The Value of College Degrees: Should Everyone Go to College
In our country, having a college degree is the currency of validation. A college education is one of the most effective ways to increase your lifetime earnings and life expectancy over time. In the wake of the economic downturn, welders will be out of work, and major manufacturing jobs will be lost very quickly. To stay in the workforce, you need a college education. We are differentiated from other living organisms on earth by our education. In other words, it makes man the most intelligent creature that exists on the planet today. Even though it is harder for people who are less privileged than others, that doesn’t mean that they can’t achieve the same goals. This paper will shed light on why college degrees are important and the impact they can have on an individual, especially those who are not wealthy and come from under-resourced backgrounds.
College facts vs. College determination
College graduates enjoy better health and a longer life expectancy, according to the author Alex Bernadotte. According to the Census Bureau, those with a college degree earn 18% more than those with a high school diploma and 62% more if they have a 4-year degree. She explains that the real question is not if college is for everyone but if it is for under-resourced students or those from environments like her own. She came from a family of no collegegoers, but they stressed the importance of education to Bernadotte, and we’re committed to getting her into an Ivy League college. Upon graduating from college, Bernadotte founded an organization that added 31 new jobs to the US economy and hired 50% of first-generation college students. According to Bernadotte, colleges and universities are broken systems that place more emphasis on whether you can afford them than whether they are accessible, inclusive, and affordable. ?
Order your custom essay on
According to Ana Hernandez Kent, children follow in their parents’ footsteps when it comes to their education. It has been shown that family education can affect how much income and wealth a family has, and when at least one parent has a college degree, a family has a higher level of income and wealth. Approximately 23 percent of families in the United States were headed by someone with a four-year degree in 1989, but by 2016, that number had increased to 34 percent of families because of the increase in higher education. The place you’re from can affect your educational achievement, and parent education affects your college graduation rate, explains Kent. There is a strong correlation between children mimicking their parents, and breaking the intergenerational cycle is difficult. Only one in four family heads achieves the goal. According to Kent, parents of college graduates are more likely to have an active role in the education of their children, they have more financial resources, and they have extensive networks.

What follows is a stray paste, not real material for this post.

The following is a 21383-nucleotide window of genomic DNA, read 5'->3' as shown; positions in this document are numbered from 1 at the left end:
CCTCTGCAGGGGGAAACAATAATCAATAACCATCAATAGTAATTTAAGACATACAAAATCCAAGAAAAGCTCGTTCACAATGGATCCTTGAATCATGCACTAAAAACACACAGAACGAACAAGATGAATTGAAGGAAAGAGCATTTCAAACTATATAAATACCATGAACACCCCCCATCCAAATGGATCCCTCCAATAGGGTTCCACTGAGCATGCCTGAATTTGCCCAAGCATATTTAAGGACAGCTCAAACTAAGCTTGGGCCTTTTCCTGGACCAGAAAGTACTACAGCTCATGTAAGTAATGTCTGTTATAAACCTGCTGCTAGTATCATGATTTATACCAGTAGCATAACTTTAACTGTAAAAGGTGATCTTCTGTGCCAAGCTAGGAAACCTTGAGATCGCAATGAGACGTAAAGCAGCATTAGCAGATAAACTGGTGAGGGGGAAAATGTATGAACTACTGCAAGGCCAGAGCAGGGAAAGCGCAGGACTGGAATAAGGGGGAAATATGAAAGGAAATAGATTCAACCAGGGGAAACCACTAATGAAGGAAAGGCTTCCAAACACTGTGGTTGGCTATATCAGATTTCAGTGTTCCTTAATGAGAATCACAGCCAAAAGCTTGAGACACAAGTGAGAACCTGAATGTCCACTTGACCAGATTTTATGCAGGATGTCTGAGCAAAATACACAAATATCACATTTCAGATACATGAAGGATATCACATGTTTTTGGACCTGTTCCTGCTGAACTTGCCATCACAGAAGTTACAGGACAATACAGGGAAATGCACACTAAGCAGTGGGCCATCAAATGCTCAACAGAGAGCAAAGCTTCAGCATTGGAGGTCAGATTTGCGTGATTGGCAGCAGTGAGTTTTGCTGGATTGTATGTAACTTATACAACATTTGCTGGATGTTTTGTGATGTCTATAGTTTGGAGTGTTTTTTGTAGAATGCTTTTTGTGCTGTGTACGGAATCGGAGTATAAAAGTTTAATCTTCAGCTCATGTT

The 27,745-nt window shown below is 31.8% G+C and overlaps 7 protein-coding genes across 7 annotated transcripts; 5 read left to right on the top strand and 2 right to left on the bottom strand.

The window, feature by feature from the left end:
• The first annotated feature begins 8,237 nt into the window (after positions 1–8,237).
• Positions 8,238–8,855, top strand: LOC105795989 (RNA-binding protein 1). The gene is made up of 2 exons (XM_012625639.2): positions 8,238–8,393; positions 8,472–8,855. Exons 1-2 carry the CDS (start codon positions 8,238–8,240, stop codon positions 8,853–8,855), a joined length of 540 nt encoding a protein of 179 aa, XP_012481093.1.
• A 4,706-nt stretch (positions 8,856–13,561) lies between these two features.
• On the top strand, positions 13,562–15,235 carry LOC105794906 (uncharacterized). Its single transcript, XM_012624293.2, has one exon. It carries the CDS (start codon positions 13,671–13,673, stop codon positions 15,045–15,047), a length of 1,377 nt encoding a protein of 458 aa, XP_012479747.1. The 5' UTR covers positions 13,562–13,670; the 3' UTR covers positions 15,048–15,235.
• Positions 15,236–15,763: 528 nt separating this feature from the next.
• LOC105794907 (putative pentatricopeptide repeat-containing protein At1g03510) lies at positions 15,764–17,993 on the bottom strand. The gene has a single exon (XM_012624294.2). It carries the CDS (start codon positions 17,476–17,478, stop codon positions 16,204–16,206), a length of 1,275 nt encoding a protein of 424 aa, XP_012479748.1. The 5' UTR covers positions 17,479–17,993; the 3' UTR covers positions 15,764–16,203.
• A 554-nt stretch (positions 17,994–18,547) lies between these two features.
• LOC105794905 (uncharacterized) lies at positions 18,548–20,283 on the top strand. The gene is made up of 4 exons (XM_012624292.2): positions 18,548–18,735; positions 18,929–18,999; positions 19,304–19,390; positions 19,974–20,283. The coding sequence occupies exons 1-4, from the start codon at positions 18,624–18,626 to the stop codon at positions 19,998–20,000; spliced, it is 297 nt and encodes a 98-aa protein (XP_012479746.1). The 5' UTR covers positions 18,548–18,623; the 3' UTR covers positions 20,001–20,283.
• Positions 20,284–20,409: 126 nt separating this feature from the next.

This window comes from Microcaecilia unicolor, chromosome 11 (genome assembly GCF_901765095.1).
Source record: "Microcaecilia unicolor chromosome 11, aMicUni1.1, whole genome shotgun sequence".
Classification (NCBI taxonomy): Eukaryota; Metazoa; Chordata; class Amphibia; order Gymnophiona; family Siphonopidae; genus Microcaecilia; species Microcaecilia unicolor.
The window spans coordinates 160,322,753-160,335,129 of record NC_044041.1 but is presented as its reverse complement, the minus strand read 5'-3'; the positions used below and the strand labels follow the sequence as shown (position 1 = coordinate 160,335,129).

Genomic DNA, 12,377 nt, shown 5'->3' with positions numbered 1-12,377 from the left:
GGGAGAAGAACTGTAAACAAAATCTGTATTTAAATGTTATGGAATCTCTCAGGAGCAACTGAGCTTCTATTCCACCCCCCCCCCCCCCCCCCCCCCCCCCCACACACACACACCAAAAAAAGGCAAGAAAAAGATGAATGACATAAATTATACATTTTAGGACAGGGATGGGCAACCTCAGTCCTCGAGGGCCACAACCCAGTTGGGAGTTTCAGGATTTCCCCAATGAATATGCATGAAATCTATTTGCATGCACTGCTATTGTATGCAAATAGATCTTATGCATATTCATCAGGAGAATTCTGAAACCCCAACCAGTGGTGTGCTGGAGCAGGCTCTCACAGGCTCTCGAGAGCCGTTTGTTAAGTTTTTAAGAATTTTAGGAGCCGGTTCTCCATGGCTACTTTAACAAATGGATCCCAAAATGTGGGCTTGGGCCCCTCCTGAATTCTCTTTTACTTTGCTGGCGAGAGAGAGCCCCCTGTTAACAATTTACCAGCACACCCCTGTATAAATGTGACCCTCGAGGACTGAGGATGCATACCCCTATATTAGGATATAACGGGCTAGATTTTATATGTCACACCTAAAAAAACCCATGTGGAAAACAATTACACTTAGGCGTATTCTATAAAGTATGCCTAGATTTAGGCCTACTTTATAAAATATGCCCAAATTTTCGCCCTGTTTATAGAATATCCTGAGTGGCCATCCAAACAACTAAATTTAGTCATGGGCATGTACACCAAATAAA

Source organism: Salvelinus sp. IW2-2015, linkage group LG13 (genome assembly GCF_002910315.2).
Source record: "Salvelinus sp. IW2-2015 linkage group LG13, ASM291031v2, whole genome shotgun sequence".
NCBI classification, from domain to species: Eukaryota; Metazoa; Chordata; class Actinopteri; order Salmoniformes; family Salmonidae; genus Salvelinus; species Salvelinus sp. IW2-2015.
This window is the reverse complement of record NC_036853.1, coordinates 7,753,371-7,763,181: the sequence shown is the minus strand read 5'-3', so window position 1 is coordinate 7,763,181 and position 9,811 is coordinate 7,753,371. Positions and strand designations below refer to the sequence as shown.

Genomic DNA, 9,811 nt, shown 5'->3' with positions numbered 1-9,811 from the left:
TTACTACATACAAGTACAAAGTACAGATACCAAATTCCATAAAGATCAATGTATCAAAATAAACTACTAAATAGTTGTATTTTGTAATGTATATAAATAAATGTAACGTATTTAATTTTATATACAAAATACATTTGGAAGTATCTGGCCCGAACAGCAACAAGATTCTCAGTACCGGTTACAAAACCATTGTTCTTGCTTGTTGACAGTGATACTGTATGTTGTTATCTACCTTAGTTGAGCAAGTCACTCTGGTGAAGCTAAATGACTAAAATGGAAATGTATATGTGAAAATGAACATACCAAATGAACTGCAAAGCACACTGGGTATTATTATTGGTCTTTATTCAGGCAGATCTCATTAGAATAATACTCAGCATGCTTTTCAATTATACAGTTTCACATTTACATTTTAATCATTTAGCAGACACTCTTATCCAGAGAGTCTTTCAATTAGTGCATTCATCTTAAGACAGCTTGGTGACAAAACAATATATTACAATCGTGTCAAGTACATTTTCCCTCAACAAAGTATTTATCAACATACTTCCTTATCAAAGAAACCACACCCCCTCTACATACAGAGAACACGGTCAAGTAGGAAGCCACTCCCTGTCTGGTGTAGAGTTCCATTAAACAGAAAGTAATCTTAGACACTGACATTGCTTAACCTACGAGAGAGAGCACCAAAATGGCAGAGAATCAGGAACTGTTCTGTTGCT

Alex Bernadotte, born in Haiti, came from a family without a college education, but she became the first member of her family to attend college. In addition to graduating from Stanford at the top of her class, she became the founder and CEO of Beyond 12, a nonprofit organization dedicated to increasing college graduation rates. Ana Hernandez Kent studies economic equity at the Federal Reserve Branch of St. Louis. Advising on economic equity and systematic barriers, Ana Hernandez conducts research and analyses data.
A TED talk by Bernadotte about whether college is for everyone and Kent’s article on Why college graduates earn more money both make valid points about why earning a degree is beneficial and can increase your opportunities in life. In my opinion, however, I do not agree with Bernadotte’s or Kent’s opinion that students who College facts vs. College determination come from less privileged homes and are not going to have the same success in college as their peers who come from more affluent families. In my opinion, what is meant for you will be for you, and where you come from has nothing to do with where you can go.
- Bernadotte, A. (n.d.). Beyond 12. Retrieved from https://beyond12.org/
- Hernandez Kent, A. (n.d.). Ana Hernandez Kent – Economic Inclusion at the St. Louis Fed. Retrieved from https://www.stlouisfed.org/authors/ana-hernandez-kent
- TED. (n.d.). Alex Bernadotte: The dream we haven’t dared to dream. Retrieved from https://www.ted.com/speakers/alex_bernadotte
- United States Census Bureau. (n.d.). Educational Attainment in the United States: 2019. Retrieved from https://www.census.gov/data/tables/2019/demo/education-attainment/cps-detailed-tables.html